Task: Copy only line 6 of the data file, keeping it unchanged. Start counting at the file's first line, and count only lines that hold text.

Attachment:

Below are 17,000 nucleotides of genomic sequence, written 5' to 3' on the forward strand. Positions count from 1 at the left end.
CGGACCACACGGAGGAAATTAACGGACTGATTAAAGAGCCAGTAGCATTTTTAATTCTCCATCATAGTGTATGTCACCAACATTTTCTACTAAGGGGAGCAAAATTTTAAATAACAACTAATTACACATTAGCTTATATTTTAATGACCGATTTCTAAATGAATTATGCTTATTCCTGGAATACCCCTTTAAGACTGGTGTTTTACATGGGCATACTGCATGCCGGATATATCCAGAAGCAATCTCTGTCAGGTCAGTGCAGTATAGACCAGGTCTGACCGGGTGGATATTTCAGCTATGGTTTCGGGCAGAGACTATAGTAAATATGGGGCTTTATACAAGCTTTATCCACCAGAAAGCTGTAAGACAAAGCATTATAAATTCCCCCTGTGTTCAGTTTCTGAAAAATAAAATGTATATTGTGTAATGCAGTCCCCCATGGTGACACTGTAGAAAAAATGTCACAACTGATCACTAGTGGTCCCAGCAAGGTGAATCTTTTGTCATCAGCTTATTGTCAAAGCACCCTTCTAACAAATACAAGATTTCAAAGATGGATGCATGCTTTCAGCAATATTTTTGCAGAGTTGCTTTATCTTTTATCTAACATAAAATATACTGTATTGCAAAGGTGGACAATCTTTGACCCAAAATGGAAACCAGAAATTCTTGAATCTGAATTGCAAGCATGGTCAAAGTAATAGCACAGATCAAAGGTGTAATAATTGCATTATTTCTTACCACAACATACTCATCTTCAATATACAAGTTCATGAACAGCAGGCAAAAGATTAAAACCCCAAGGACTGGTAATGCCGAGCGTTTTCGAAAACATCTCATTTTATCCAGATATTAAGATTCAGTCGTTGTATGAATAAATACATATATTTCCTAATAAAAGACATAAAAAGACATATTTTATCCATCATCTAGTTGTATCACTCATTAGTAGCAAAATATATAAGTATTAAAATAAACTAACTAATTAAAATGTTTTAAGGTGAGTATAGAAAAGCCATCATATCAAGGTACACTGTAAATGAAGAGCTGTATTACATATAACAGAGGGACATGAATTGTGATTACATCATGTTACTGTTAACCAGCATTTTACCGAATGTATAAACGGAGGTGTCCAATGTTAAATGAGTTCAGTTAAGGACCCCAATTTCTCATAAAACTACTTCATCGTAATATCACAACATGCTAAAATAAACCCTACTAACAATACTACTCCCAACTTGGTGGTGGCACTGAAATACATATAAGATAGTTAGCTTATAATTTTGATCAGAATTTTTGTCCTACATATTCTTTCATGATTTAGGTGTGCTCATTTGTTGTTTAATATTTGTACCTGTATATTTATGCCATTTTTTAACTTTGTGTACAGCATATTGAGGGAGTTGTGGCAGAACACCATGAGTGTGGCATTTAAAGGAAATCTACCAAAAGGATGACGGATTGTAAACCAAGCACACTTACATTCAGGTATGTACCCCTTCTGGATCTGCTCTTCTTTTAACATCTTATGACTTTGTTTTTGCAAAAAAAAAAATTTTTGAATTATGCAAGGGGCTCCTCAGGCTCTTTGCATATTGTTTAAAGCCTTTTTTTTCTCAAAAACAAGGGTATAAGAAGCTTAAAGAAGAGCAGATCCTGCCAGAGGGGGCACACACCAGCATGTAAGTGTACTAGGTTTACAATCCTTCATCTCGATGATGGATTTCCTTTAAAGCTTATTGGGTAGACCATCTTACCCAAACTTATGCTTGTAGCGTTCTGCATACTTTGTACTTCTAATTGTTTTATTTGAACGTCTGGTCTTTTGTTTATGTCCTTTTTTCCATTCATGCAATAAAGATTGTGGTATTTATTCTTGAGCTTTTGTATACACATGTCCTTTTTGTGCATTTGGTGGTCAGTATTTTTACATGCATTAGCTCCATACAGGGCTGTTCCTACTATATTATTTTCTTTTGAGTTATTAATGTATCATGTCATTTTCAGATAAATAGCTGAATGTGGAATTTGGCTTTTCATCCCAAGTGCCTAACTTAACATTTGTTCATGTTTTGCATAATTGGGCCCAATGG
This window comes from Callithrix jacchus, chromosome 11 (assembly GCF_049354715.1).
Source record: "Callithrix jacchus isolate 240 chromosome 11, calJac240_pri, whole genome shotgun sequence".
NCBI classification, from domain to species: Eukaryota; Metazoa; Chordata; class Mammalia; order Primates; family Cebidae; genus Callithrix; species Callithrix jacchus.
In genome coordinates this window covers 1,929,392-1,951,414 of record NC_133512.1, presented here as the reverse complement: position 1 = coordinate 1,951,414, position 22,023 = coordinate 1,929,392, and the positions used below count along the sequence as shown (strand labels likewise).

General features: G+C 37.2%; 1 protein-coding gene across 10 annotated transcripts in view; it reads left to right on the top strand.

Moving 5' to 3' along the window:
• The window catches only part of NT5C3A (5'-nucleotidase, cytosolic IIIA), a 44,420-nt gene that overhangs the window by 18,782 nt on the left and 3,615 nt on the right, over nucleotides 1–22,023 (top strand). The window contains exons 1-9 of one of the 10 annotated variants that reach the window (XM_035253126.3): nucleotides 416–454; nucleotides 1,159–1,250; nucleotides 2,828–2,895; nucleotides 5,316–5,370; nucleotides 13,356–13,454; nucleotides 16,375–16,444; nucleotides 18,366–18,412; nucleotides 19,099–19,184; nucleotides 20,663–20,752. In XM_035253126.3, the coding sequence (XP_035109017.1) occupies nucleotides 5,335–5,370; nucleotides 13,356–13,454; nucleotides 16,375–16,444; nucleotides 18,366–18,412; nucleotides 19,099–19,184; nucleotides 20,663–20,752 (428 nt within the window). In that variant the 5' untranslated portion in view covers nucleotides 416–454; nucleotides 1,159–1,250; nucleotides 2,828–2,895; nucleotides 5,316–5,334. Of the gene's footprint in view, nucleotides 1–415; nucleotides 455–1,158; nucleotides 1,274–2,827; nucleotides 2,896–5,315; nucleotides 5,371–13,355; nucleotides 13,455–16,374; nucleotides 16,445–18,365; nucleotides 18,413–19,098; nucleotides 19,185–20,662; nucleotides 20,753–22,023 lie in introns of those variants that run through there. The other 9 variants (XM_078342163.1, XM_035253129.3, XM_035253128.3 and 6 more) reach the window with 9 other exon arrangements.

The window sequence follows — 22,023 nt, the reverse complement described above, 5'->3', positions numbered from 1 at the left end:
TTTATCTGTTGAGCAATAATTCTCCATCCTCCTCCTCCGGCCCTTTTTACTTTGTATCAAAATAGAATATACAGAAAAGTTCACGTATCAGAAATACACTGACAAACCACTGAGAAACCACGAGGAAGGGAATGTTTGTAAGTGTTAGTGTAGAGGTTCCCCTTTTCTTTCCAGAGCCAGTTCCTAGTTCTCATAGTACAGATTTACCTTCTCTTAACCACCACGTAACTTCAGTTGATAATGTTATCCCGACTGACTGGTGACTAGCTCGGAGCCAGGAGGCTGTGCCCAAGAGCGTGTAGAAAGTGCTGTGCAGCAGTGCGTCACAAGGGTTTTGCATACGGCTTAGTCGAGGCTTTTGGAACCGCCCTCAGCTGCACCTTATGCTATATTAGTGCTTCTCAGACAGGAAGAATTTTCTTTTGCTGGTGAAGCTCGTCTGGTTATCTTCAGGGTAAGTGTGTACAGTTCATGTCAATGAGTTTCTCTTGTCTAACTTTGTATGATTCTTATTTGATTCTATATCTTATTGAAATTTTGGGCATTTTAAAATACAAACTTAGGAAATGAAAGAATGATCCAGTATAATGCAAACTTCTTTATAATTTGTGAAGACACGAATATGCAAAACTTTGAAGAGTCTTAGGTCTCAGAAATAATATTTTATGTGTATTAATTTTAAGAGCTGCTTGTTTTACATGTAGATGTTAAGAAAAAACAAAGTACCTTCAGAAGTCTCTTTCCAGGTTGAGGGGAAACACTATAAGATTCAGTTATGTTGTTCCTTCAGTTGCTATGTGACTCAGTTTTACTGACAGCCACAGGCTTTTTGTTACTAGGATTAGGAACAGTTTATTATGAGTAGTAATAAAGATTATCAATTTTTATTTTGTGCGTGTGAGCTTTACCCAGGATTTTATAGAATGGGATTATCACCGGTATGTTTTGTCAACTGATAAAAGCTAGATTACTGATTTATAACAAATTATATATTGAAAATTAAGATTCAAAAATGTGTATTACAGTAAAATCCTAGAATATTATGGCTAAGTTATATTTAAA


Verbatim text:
In genome coordinates this window covers 1,929,392-1,951,414 of record NC_133512.1, presented here as the reverse complement: position 1 = coordinate 1,951,414, position 22,023 = coordinate 1,929,392, and the positions used below count along the sequence as shown (strand labels likewise).